Alabama ADAP to Remove 200 People From Program Unless State Legislature Passes Emergency Funding
March 15, 2005
Alabama's AIDS Drug Assistance Program on Friday sent letters to the doctors of 200 HIV-positive patients who receive antiretroviral drugs through the program, saying that the patients will be dropped from ADAP unless the state Legislature approves $1 million in emergency funding by next month, the Birmingham News reports (Chandler, Birmingham News, 3/12). ADAPs are federal- and state-funded programs that provide HIV/AIDS-related medications to low-income, uninsured and underinsured HIV-positive individuals. The number of people on waiting lists nationwide for enrollment in ADAPs as of Jan. 24 was 592 in nine states, according to the latest "ADAP Watch" released last month by the National Alliance of State and Territorial AIDS Directors. President Bush in June 2004 ordered the immediate, one-time release of $20 million to purchase AIDS-related drugs for states with ADAP waiting lists, but only the 10 states that had waiting lists at the time of the order -- Alabama, Alaska, Colorado, Idaho, Iowa, Kentucky, Montana, North Carolina, South Dakota and West Virginia -- were eligible to apply for the funding (Kaiser Daily HIV/AIDS Report, 2/10). Alabama froze enrollment in its ADAP in 2004 and currently has 525 people on its waiting list, according to the News. In April, the "cash-strapped" program plans to remove the most recent 200 patients to join the program if the additional state funding is not approved, according to the News. "Our program is truly put together with Band-Aids and shoestring," State Health Officer Don Williamson said. State Sen. Roger Bedford (D), chair of the state Senate General Fund Committee, said that final approval of the $1 million in emergency funding likely will come next week, according to the News.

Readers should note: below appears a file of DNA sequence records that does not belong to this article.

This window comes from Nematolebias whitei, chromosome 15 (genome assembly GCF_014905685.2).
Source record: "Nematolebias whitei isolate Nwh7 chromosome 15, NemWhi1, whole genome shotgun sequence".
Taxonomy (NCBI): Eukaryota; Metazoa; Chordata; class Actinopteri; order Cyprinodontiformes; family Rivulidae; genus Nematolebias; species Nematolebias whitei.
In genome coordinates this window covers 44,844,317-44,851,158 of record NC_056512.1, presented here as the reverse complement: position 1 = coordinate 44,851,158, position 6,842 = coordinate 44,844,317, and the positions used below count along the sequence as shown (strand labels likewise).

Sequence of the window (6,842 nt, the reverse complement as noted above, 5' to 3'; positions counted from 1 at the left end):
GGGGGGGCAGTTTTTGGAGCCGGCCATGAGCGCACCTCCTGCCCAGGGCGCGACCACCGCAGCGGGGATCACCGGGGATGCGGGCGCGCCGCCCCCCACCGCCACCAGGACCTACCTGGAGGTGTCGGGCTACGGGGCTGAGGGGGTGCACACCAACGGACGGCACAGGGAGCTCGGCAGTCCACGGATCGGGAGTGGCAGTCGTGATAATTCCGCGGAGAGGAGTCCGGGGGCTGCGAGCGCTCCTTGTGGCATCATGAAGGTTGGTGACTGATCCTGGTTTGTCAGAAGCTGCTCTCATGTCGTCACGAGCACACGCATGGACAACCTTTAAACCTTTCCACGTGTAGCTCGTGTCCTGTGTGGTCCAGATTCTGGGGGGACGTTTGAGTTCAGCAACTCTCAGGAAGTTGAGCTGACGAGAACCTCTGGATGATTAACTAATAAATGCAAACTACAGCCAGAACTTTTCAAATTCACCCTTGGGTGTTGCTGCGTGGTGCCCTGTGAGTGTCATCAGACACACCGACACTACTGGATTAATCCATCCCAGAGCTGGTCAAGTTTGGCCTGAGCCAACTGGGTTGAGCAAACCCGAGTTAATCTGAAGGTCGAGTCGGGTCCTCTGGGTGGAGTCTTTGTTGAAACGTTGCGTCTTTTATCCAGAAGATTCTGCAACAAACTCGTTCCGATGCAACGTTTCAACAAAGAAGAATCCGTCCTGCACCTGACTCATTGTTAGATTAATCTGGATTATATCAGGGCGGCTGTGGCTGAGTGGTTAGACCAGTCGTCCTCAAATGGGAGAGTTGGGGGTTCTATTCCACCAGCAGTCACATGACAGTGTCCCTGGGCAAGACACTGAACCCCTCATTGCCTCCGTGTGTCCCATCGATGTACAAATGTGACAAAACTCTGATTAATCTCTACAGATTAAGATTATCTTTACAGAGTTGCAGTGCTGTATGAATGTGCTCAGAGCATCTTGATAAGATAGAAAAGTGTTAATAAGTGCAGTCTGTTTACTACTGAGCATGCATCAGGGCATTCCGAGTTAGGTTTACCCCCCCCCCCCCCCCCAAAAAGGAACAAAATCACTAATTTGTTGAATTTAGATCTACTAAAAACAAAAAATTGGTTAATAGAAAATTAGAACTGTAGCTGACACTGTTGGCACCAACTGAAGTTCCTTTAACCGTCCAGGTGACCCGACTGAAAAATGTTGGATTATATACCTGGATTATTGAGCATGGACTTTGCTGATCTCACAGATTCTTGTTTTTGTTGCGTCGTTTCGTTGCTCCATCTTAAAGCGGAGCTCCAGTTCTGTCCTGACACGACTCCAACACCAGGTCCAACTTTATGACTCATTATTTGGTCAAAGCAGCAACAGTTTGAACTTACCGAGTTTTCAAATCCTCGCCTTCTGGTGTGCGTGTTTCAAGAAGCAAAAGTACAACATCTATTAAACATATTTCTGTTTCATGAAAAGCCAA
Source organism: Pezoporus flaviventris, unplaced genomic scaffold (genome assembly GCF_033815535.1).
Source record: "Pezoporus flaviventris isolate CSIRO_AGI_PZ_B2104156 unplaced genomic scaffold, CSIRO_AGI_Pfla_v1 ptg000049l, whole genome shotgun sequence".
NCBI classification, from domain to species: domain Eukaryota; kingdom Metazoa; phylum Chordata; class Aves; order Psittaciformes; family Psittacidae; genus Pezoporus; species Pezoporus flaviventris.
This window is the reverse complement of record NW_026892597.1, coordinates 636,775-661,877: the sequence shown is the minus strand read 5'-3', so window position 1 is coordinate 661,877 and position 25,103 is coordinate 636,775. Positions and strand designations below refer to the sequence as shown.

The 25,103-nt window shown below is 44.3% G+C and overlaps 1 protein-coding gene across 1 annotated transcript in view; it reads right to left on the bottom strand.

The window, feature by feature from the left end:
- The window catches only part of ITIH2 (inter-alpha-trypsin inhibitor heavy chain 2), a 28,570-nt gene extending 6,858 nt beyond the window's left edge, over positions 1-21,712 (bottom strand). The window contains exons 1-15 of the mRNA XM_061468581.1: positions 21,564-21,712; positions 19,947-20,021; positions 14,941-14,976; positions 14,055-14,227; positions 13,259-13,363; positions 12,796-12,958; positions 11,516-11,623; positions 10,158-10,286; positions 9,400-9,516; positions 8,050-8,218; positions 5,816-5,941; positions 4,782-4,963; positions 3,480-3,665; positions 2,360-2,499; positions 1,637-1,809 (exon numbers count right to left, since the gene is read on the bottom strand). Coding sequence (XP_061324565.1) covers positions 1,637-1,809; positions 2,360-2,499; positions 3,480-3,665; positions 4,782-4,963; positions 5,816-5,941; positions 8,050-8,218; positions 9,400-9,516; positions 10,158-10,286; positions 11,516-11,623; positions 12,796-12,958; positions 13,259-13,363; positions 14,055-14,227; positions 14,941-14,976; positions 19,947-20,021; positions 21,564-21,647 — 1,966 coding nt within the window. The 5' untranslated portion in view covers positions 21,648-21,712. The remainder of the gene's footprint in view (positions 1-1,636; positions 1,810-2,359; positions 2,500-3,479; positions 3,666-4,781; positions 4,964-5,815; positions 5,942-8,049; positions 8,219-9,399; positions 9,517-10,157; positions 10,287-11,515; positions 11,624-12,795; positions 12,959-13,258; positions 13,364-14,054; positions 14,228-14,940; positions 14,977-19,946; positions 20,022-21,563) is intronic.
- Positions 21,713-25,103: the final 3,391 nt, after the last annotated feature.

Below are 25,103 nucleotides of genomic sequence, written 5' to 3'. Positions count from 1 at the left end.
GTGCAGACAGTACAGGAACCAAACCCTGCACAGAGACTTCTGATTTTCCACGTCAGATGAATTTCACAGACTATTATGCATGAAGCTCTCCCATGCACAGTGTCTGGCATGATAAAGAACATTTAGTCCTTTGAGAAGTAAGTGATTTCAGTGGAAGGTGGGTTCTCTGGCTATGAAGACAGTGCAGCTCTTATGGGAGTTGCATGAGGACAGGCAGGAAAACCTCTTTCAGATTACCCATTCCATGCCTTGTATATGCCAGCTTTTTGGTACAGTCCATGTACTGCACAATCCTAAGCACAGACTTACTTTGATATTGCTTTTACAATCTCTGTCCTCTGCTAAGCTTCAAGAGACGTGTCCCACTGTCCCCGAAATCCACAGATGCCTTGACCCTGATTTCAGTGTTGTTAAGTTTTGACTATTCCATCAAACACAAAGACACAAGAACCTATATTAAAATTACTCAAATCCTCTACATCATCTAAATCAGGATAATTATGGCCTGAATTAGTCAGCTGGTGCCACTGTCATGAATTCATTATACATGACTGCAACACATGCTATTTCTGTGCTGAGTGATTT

Other Funding Problems
U.N. Women's Conference Participants Adopt Resolution Urging Governments to Step Up HIV/AIDS Fight Among Women
This article was provided by Henry J. Kaiser Family Foundation. It is a part of the publication Kaiser Daily HIV/AIDS Report. Visit the Kaiser Family Foundation's website to find out more about their activities, publications and services.